1. Aggressive Driving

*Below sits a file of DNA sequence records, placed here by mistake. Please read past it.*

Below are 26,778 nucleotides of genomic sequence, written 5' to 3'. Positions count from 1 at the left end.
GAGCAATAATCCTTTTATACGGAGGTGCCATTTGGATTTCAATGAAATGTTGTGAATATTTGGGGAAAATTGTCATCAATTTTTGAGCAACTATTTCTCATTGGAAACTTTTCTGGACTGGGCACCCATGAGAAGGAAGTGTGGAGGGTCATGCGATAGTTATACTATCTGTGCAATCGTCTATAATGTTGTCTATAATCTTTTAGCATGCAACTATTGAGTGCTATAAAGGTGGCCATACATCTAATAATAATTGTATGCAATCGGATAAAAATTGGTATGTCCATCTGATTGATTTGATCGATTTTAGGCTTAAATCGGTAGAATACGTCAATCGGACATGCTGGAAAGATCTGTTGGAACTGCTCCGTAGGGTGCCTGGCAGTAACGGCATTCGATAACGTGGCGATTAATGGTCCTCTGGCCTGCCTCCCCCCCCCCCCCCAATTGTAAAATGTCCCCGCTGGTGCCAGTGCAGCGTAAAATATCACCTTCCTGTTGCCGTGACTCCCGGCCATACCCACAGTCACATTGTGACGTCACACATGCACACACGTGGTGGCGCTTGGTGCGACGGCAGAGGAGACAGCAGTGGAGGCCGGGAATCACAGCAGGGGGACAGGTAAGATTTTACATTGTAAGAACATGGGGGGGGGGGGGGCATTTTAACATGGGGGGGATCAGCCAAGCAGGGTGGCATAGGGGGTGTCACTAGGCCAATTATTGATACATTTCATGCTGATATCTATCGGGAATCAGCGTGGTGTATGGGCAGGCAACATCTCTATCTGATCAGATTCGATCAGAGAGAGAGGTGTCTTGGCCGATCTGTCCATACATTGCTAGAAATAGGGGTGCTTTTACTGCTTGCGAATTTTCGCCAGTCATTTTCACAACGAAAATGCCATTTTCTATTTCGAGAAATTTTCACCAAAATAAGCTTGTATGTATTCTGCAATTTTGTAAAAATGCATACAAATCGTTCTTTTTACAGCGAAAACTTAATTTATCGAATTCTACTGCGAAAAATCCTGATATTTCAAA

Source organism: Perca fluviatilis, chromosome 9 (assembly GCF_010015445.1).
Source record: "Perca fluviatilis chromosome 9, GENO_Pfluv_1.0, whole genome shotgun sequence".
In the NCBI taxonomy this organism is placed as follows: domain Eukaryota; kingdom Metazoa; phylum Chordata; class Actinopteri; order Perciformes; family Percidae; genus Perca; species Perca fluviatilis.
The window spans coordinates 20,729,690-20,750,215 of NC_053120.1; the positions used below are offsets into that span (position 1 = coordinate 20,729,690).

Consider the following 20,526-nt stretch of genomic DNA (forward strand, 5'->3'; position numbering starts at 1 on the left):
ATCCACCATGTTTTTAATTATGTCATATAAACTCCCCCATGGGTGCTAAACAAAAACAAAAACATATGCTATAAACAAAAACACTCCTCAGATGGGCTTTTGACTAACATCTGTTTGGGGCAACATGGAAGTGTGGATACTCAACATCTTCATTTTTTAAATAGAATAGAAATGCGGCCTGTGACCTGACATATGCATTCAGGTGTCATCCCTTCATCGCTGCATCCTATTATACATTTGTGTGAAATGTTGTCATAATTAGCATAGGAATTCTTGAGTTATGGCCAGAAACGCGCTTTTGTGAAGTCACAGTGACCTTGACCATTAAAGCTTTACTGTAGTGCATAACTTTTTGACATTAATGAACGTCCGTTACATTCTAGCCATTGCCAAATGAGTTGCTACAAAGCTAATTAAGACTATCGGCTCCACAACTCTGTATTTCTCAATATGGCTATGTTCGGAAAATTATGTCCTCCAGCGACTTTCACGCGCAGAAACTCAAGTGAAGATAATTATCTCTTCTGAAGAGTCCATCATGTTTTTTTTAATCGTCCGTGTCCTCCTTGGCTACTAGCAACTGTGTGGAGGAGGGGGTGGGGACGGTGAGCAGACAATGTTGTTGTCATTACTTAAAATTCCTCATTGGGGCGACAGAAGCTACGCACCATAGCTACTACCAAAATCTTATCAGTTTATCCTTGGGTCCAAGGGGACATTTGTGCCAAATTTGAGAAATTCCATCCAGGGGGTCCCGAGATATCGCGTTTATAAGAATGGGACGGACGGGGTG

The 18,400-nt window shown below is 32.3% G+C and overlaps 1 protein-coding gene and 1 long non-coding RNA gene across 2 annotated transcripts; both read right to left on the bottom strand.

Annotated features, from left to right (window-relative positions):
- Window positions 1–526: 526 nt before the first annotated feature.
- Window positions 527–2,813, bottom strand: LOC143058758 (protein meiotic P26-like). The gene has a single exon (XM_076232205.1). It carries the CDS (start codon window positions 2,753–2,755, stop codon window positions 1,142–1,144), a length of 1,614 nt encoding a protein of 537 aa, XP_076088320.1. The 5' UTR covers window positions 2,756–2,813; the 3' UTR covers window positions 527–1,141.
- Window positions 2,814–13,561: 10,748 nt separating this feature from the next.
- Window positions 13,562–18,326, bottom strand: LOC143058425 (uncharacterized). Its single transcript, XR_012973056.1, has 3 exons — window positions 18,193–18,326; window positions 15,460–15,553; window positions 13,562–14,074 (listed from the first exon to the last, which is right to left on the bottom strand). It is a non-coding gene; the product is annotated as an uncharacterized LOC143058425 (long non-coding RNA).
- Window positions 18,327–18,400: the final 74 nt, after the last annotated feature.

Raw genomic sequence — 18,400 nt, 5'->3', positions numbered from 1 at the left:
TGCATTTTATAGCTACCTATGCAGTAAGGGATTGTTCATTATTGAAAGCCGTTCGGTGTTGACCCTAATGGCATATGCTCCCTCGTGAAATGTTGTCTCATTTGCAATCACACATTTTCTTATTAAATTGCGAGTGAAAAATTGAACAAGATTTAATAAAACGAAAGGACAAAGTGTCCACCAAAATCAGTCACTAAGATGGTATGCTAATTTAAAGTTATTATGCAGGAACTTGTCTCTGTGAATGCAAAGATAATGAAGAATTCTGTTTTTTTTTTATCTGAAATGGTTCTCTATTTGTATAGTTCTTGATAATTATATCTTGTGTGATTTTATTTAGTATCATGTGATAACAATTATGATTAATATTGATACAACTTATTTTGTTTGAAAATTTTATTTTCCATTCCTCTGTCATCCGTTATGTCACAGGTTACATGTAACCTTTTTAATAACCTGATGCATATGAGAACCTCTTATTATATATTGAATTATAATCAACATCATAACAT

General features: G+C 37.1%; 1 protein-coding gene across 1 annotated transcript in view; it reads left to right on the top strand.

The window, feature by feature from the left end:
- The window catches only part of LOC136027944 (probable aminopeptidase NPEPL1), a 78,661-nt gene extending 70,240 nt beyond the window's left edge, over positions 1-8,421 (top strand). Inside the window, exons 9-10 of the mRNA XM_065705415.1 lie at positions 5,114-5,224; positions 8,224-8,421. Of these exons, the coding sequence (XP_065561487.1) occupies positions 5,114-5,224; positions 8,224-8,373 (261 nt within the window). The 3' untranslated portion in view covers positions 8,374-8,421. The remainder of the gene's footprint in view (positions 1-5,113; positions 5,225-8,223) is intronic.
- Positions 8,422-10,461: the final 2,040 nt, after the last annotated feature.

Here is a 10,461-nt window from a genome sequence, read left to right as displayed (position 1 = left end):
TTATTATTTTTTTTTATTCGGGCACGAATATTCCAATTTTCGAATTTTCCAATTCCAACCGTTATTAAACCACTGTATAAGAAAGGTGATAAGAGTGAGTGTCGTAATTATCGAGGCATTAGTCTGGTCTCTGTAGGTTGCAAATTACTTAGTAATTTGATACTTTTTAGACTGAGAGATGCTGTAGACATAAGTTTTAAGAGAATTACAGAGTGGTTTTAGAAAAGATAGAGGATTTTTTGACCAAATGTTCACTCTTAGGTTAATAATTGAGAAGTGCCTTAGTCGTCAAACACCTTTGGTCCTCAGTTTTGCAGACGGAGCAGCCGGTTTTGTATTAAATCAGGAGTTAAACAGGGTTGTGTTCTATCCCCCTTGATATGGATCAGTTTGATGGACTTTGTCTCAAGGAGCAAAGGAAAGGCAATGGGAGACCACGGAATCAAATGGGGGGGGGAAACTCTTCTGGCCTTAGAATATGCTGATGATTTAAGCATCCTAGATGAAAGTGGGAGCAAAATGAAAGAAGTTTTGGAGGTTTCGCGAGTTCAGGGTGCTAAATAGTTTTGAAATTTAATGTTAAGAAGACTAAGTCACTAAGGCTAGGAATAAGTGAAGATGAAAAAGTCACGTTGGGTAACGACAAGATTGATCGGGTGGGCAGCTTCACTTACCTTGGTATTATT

Some who know me, whether in NZ or the U.S., know that I can be a bit of an offensive driver. I take turns quickly, zip into an opening when I see it, and pass cars faster than some would like. Growing up on I-88, I-294, I-355 and the formerly dreaded 80/94, I had to learn how to make some decisive decisions. Out there, if you don’t make a choice quickly, you get passed up. Sometimes and indecisive driver can cost someone their life. When I moved to New Zealand, I was told to “chill out.” There is no need to drive this way. And they were right, there wasn’t. New Zealand has bad drivers, as any country will, but what I noticed was a vastly different driving culture. Let’s take merging for our primary example. “Merge like a ZIP!” The catchphrase will be written on a road sign and burned into everyone’s memories growing up in NZ. Drivers over there know how to merge and let people in, taking turns and not getting self righteous when someone needs to get in. It’s beautiful people. For three years, I had an incredible merging driving culture. In the second day back in the country, I went out to do some errands, as you do. I turn right on red into a two lane road with traffic in the left lane and me in the right lane. The road quickly turns into a merging one lane road. I indicate to the other cars in the left lane that I want to come in. The car just behind me on the left speeds up, blocking off my way in. Naturally I’m a bit mad about that, but I wait for him to pass so that I can get in. It’s what happens next that sends me into the deep, dark pit of “bad-driving-habits.” A hole reserved for foul mouthed sailors and vindictively colorful sign language. The car behind the car who sped up saw that I was trying to get into his lane. He also saw the car in front of him speed up to block off my entrance. I can only assume the man had a brain aneurysm and this caused his foot to jam on the accelerator because he ALSO sped up to block me off. Rage, rage against the dying of the light. I am now driving through a “right turn only” lane…because I had no other choice, the two cars pass me. As they glide blissfully by, singing the tune “Penny Lane” in their stupid cars, they would get a front row view of my window…displaying a most offensive bird attached to my hand. Was I proud immediately after I did it. Sorta…yeah. Then shock settled in. I had NEVER done that to anyone before. I had never in my life been so enraged by another driver’s actions. Something spoiled me in NZ when everyone merged so well, no matter what. Most kiwis are probably thinking, “Well, that guy is probably pooping in his pants and is racing to the nearest porcelain refuge. I guess I’ll let him in.” But really, it’s because they’re decent human beings. Godbless kiwi merging.